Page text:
And after we stood whispering in the underbrush—one last look at the body and a last look round, no dropped keys, lost glasses, everybody got everything?—and then started single file through the woods, I took one glance back through the saplings that leapt to close the path behind me. Though I remember the walk back and the first lonely flakes of snow that came drifting through the pines, remember piling gratefully into the car and starting down the road like a family on vacation, with Henry driving clench-jawed through the potholes and the rest of us leaning over the seats and talking like children, though I remember only too well the long terrible night that lay ahead and the long terrible days and nights that followed, I have only to glance over my shoulder for all those years to drop away and I see it behind me again, the ravine, rising all green and black through the saplings, a picture that will never leave me.
I suppose at one time in my life I might have had any number of stories, but now there is no other. This is the only story I will ever be able to tell.
DOES SUCH a thing as “the fatal flaw,” that showy dark crack running down the middle of a life, exist outside literature? I used to think it didn’t. Now I think it does. And I think that mine is this: a morbid longing for the picturesque at all costs.
A moi. L’histoire d’une de mes folies.
My name is Richard Papen. I am twenty-eight years old and I had never seen New England or Hampden College until I was nineteen. I am a Californian by birth and also, I have recently discovered, by nature. The last is something I admit only now, after the fact. Not that it matters.
I grew up in Plano, a small silicon village in the north. No sisters, no brothers. My father ran a gas station and my mother stayed at home until I got older and times got tighter and she went to work, answering phones in the office of one of the big chip factories outside San Jose.
Plano. The word conjures up drive-ins, tract homes, waves of heat rising from the blacktop. My years there created for me an expendable past, disposable as a plastic cup. Which I suppose was a very great gift, in a way. On leaving home I was able to fabricate a new and far more satisfying history, full of striking, simplistic environmental influences; a colorful past, easily accessible to strangers.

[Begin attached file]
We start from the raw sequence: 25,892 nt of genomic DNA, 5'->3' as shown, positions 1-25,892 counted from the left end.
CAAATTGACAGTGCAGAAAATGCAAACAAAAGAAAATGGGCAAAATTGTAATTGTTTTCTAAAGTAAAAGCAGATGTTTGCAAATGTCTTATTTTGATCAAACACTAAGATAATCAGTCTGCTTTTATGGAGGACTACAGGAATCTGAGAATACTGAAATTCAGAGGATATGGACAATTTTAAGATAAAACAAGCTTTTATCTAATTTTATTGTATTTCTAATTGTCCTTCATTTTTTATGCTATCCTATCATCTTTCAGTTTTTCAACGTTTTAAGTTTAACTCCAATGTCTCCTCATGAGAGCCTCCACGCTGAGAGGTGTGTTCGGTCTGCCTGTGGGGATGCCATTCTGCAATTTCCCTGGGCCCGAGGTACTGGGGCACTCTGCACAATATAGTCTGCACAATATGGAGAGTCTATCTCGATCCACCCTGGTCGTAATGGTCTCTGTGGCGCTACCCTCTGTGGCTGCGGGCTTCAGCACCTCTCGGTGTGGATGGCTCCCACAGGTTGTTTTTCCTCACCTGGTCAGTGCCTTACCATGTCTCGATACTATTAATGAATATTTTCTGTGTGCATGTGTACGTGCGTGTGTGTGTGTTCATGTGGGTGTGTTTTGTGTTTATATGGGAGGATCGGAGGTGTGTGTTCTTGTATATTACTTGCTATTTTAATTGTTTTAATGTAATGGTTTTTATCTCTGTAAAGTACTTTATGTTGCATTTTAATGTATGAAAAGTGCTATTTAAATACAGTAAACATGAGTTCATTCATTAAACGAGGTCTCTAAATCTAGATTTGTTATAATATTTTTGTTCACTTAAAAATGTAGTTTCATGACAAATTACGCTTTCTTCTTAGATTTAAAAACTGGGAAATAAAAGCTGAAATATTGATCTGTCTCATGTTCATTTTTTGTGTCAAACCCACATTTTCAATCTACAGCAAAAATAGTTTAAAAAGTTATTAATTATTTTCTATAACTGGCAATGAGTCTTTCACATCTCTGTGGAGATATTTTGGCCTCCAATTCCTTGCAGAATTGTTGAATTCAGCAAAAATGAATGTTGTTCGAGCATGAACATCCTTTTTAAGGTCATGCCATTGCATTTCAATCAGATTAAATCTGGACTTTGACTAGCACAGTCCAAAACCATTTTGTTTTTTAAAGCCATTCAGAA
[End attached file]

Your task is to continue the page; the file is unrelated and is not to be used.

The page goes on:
The dazzle of this fictive childhood—full of swimming pools and orange groves and dissolute, charming show-biz parents—has all but eclipsed the drab original. In fact, when I think about my real childhood I am unable to recall much about it at all except a sad jumble of objects: the sneakers I wore year-round; coloring books and comics from the supermarket; little of interest, less of beauty. I was quiet, tall for my age, prone to freckles. I didn’t have many friends but whether this was due to choice or circumstance I do not now know. I did well in school, it seems, but not exceptionally well; I liked to read—Tom Swift, the Tolkien books—but also to watch television, which I did plenty of, lying on the carpet of our empty living room in the long dull afternoons after school.
I honestly can’t remember much else about those years except a certain mood that permeated most of them, a melancholy feeling that I associate with watching “The Wonderful World of Disney” on Sunday nights. Sunday was a sad day—early to bed, school the next morning, I was constantly worried my homework was wrong—but as I watched the fireworks go off in the night sky, over the floodlit castles of Disneyland, I was consumed by a more general sense of dread, of imprisonment within the dreary round of school and home: circumstances which, to me at least, presented sound empirical argument for gloom. My father was mean, and our house ugly, and my mother didn’t pay much attention to me; my clothes were cheap and my haircut too short and no one at school seemed to like me that much; and since all this had been true for as long as I could remember, I felt things would doubtless continue in this depressing vein as far as I could foresee. In short: I felt my existence was tainted, in some subtle but essential way.